There are several features common to most modern PBXs that Asterisk also provides. Many of these features have optional parameters. The features.conf file is where you can adjust or define the various feature parameters in Asterisk.

The [general] section

In the [general] section of features.conf, you can define options that fine-tune the behavior of the park and transfer features in Asterisk. These options are listed in Table 11.1, “features.conf [general] section”.

Table 11.1. features.conf [general] section

parkext700Sets the default extension used to park calls.
parkpos701-720Sets the range of extensions used as the parking lot. Parked calls may be retrieved by dialing the numbers in this range.
contextparkedcallsSets the default dialplan context where the parking extension and the parking lot extensions are created.
parkinghintsnoEnables/disables automatic creation of dialplan hints for the parking lot extensions so that phones can subscribe to the state of extensions in the parking lot. The default is no.
parkingtime45Specifies the number of seconds a call will wait in the parking lot before timing out.
comebacktooriginyesConfigures the handling of timed-out parked calls. For more information on the behavior of this option, see the sidebar titled Handling Timed-Out Parked Calls with the comebacktoorigin Option.
courtesytonebeepSpecifies the sound file to be played to the parked caller when the parked call is retrieved from the parking lot.
parkedplaycallerIndicates which side of the call to play the courtesytone to when a parked call is picked up. Valid options include callee, caller, both, or no. The default is no.
parkedcalltransferscallerControls which side of a call has the ability to execute a DTMF-based transfer in the call that results from picking up a parked call. Valid options include callee, caller, both, or no. The default is no.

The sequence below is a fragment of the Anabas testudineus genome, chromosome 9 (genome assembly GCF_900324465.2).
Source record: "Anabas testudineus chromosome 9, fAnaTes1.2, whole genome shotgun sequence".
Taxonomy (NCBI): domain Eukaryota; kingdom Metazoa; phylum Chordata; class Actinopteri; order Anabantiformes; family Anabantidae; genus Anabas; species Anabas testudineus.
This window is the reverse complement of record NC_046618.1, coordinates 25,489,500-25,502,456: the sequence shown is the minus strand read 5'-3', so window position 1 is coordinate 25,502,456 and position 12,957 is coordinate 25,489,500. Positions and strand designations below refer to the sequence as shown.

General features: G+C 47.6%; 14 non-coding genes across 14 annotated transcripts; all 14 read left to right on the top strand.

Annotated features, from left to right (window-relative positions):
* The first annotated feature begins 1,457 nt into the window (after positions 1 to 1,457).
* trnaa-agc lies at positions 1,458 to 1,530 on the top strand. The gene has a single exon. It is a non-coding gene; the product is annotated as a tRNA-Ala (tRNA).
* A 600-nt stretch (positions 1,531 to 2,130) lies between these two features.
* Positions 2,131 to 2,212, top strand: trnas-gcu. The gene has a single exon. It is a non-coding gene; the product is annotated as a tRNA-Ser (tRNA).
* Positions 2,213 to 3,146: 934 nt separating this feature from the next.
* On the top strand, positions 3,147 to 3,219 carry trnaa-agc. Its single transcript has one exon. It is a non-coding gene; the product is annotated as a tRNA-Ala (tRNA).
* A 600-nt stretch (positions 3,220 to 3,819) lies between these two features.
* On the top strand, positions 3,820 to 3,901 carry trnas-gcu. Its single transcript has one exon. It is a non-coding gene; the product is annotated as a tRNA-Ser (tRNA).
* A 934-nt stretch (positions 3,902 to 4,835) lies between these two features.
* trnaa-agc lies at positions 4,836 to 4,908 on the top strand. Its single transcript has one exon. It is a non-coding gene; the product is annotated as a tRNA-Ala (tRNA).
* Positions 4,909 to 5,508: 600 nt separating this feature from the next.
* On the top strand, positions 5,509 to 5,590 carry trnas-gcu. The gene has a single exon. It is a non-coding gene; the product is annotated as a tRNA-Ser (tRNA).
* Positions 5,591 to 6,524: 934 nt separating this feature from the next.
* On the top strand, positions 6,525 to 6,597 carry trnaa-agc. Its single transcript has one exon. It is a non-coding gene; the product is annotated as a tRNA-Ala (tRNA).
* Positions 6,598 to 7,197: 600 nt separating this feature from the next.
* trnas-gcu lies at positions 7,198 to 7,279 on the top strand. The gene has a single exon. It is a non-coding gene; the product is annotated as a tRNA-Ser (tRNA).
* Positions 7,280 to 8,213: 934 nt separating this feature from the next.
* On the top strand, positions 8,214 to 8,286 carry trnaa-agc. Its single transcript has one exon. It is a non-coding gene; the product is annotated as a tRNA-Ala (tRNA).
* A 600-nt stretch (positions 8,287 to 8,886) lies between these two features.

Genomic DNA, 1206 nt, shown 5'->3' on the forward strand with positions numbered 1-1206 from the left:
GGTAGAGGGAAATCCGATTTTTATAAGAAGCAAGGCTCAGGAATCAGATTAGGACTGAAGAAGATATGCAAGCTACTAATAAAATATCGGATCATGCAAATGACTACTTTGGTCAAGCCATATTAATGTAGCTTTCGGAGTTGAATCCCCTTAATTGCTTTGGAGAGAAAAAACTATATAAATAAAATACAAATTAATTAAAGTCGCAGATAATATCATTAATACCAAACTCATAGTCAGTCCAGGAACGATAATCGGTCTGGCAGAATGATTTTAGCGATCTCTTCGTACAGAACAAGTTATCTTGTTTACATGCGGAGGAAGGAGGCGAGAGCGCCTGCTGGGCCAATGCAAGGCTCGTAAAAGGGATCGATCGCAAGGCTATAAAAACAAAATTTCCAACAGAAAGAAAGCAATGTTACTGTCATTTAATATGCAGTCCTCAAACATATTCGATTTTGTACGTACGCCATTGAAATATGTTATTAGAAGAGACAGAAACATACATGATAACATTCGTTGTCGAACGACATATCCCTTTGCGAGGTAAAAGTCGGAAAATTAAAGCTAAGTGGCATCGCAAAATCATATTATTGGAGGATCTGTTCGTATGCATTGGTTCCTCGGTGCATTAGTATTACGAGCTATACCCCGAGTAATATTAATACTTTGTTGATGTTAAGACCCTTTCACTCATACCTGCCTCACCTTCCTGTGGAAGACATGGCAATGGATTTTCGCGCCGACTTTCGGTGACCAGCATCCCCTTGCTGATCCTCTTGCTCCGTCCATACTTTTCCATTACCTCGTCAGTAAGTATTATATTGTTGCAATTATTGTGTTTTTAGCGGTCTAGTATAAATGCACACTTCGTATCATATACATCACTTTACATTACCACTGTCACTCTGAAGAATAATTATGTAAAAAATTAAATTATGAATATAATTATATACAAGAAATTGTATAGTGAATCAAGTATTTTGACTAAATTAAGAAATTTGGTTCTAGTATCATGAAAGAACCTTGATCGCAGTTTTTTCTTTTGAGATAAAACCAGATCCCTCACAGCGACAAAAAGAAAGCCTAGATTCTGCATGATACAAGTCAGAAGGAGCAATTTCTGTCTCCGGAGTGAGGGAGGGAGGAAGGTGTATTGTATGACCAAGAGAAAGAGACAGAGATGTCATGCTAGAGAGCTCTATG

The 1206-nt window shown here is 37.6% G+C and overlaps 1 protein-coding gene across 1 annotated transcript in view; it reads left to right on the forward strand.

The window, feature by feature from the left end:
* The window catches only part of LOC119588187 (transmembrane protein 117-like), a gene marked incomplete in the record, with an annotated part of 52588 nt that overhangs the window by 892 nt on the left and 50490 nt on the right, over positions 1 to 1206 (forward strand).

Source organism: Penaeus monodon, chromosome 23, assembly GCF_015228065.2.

parkedcallreparkingcallerControls which side of a call has the ability to execute a DTMF-based park in the call that results from picking up a parked call.[a] Valid options include callee, caller, both, or no. The default is no.
parkedcallhangupcallerControls which side of a call has the ability to execute a DTMF-based hangup in the call that results from picking up a parked call. Valid options include callee, caller, both, or no. The default is no.
parkedcallrecordingcallerControls which side of a call has the ability to initiate a DTMF-based one-touch recording in the call that results from picking up a parked call. Valid options include callee, caller, both, or no. The default is no.
parkeddynamicyesEnables the dynamic creation of parking lots in the dialplan. The channel variables PARKINGDYNAMIC, PARKINGDYNCONTEXT, and PARKINGDYNPOS need to be set.
adsiparkyesPasses ADSI information regarding the parked call back to the originating set.
findslotnextConfigures the parking slot selection behavior. See Parking Lots for more details.
parkedmusicclassdefaultSpecifies the class to be used for the music on hold played to a parked caller. A music class set in the dialplan using the CHANNEL(musicclass) dialplan function will override this setting.
transferdigittimeout3Sets the number of seconds to wait for each digit from the caller executing a transfer.
xfersoundbeepSpecifies the sound to be played to indicate that an attended transfer is complete.
xferfailsoundbeeperrSpecifies the sound to be played to indicate that an attended transfer has failed to complete.
pickupexten*8Configures the extension used for call pickup.
pickupsoundbeepSpecifies the sound to be played to indicate a successful call pickup attempt. No sound is played by default.
pickupfailsoundbeeperrSpecifies the sound to be played to indicate a failed call pickup attempt. No sound is played by default.
featuredigittimeout1000Sets the number of milliseconds to wait in between digits pressed during a bridged call when matching against DTMF activated call features.
atxfernoanswertimeout15Configures the number of seconds to wait for the target of an attended transfer to answer before considering the attempt timed out.
atxferdropcallnoConfigures behavior of attended transfer call handling when the transferer hangs up before the transfer is complete and the transfer fails. By default, this option is set to no and a call will be originated to attempt to connect the transferee back to the caller that initiated the transfer. If set to yes, the call will be dropped after the transfer fails.
atxferloopdelay10Sets the number of seconds to wait in between callback retries if atxferdropcall is set to no.